He is tall, slim and fit, with gray hair. He has a lot of credentials. "But that is nothing compared to the honor and privilege of helping 18- to 25-year-olds who are the boots on the ground," he says.

For two months on this deployment, he has flown with the critically injured, a Sunday flight to Andrews in Maryland, Monday back to Germany. He has been across the Atlantic more times than he can remember, helping the patients westbound, sleeping on the floor of the plane eastbound. Sleeping on the floor doesn't bother him; he has backpacked in Yosemite and has a good air mattress.

His patients don't know him; they are critically ill - "in very bad shape," Dunn says. "You take them to a larger hospital where the technology and care will be good. Where they can be close to their families. We are one link in a chain of survival."

At Andrews, a crew of air men and women were on hand to take the litters off the plane. The man with the brain injury was flown by helicopter to Walter Reed.

The C-17 took off from Andrews AFB bound for California on Monday. From the cockpit, one could see the Washington Monument, the Capitol, all the sights.

The plane arrived back at Travis Monday afternoon.

"I see this as a mission to help people," said Lt. Col. Michael Casebeer, the pilot.

The mission had taken a week and C-17 No. 6162 had flown 40 hours in the air, 20,233 miles.

For more pictures and video from aboard the C-17 Air Force Globemaster, go to sfgate.com

Medical personnel tend to combat wounded in the cargo area of a C-17 Globemaster as they are transported from Bagram Air Base in Afghanistan to Ramstein Air Base in Germany for further treatment. Photo by Carlos Avila Gonzalez / The Chronicle

Online resources
To see a video of the medical evacuation flight, go to sfgate.com.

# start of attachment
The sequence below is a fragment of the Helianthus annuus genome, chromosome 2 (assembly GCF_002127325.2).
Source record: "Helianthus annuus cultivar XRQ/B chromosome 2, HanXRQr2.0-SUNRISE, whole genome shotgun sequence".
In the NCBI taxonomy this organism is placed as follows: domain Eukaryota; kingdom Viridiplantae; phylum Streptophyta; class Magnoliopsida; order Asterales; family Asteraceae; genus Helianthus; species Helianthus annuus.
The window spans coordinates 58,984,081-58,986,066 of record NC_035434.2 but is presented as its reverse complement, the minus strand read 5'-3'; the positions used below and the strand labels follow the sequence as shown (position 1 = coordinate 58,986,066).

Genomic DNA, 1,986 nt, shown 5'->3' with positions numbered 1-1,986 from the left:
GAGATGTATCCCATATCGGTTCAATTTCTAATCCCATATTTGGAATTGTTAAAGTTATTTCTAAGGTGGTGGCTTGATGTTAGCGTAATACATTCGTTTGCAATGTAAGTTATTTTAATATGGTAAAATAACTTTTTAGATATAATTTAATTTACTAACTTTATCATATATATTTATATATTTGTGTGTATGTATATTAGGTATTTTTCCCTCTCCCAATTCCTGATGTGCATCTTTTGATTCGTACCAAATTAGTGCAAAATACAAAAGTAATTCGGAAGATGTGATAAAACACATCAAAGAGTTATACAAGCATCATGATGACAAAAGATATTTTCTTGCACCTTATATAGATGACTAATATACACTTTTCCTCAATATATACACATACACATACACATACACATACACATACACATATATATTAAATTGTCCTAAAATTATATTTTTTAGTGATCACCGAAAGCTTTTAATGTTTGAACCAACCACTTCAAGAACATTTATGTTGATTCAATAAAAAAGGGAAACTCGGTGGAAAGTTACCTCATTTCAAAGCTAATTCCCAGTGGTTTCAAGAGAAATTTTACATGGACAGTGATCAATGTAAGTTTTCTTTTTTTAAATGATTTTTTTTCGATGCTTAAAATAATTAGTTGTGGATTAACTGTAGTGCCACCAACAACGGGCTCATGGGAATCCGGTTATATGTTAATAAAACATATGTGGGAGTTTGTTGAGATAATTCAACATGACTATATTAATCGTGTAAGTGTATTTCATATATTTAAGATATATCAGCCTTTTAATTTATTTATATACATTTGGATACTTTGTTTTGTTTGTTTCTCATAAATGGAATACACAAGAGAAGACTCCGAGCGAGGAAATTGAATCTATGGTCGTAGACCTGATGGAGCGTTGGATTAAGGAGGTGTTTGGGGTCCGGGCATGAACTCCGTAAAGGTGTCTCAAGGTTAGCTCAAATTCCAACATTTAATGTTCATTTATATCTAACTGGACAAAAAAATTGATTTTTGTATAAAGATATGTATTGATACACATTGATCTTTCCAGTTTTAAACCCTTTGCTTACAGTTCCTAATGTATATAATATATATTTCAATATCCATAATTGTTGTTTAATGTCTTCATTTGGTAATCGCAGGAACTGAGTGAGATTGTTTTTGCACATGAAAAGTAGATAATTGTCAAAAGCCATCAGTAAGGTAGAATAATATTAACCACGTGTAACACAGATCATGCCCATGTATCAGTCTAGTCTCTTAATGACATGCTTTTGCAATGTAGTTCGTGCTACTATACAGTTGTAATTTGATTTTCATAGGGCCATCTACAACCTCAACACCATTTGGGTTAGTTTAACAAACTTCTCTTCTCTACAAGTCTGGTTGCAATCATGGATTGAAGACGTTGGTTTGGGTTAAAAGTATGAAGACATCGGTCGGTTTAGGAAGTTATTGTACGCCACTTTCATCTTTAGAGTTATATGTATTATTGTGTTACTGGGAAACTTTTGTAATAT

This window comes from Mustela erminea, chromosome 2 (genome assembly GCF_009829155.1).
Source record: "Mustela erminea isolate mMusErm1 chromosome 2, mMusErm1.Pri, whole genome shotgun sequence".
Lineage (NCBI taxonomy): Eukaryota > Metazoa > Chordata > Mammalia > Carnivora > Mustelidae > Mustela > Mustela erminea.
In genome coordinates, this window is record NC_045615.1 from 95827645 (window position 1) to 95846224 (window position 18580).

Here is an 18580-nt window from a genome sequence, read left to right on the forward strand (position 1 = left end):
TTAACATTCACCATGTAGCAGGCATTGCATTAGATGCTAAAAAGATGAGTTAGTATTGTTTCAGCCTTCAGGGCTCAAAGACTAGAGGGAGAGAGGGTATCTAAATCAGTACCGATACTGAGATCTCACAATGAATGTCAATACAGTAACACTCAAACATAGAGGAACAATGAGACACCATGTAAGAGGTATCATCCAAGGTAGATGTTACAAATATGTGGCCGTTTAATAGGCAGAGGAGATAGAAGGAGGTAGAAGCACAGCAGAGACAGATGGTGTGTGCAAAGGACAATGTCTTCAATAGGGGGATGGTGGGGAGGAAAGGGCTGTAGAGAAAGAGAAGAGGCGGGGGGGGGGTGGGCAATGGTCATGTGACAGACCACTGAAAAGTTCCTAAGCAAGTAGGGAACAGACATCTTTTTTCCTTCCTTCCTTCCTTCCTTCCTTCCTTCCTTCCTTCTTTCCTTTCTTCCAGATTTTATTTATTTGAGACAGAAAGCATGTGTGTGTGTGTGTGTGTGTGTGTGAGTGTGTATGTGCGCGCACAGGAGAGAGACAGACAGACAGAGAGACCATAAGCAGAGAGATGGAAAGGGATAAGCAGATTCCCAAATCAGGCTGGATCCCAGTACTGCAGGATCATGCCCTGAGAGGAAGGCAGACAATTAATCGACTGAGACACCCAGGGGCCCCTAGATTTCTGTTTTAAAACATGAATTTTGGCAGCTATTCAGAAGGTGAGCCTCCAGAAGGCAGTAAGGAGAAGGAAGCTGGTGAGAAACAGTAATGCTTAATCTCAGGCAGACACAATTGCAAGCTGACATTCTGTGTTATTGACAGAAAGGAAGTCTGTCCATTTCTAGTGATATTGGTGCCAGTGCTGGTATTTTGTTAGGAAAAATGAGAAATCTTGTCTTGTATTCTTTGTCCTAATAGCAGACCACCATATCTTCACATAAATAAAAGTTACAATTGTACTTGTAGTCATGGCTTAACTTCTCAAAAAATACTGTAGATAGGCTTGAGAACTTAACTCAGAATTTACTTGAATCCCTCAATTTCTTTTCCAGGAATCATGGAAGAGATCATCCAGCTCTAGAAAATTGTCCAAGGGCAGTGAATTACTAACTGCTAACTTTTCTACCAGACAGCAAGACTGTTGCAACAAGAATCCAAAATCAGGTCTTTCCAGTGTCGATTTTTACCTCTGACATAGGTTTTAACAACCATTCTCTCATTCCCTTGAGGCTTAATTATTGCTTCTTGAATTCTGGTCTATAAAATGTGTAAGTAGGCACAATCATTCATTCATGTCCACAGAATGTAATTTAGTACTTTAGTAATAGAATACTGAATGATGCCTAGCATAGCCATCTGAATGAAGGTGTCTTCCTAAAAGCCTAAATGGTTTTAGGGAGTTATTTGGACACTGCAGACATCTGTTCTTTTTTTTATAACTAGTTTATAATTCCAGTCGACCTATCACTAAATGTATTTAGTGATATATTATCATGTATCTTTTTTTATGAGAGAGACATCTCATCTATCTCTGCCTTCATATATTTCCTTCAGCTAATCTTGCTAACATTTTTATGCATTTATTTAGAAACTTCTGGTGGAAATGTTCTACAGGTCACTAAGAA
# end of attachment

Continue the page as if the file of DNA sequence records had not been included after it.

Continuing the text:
E-mail Carl Nolte at cnolte@sfchronicle.com.

Solano EDC plans July 30 breakfast

Solano EDC plans July 30 breakfast
Article Launched: 07/13/2008

The next Solano Economic Development Corporation breakfast event, scheduled for July 30, will address a possible health care crisis in the county following deep budget cuts that took effect this month.

The event runs from 7:30 to 9 a.m. at Fairfield's Hilton Garden Inn, 2200 Gateway Court. The fee is $25 for pre-registered Solano EDC members, $35 for others. To register, call 864-1855.

Ambac insuring $264 million for Air Force project including Travis AFB

Associated Press
Ambac insuring $264 million for Air Force project
Associated Press 07.11.08, 3:49 PM ET

Bond insurer Ambac Financial Group Inc. said Friday it is insuring a $264 million privatization of 3,500 Air Force housing units.

The project to privatize 3,500 existing single-family and townhouse-style housing units will take place at three separate bases. Ambac (nyse: ABK - news - people ) is collaborating with the Air Force, Balfour Beatty Construction Co., and Capmark Finance.

The bases involved include Fairchild Air Force Base in Spokane, Wash., Tinker Air Force Base in Oklahoma City, Okla., and Travis Air Force Base in Fairfield, Calif.

At the end of the seven-year development period, the financing will provide 2,400 new and rehabilitated homes for service members and their families at the bases, Ambac said.

The project will include $264 million in taxable mortgage loans insured by Ambac. In addition to the insured loans, other sources of funds will include a $137 million subordinate loan provided by the Air Force; an equity contribution of $14 million from the developer; a $6 million equity contribution from the Air Force, and net operating income and interest earnings during the development period.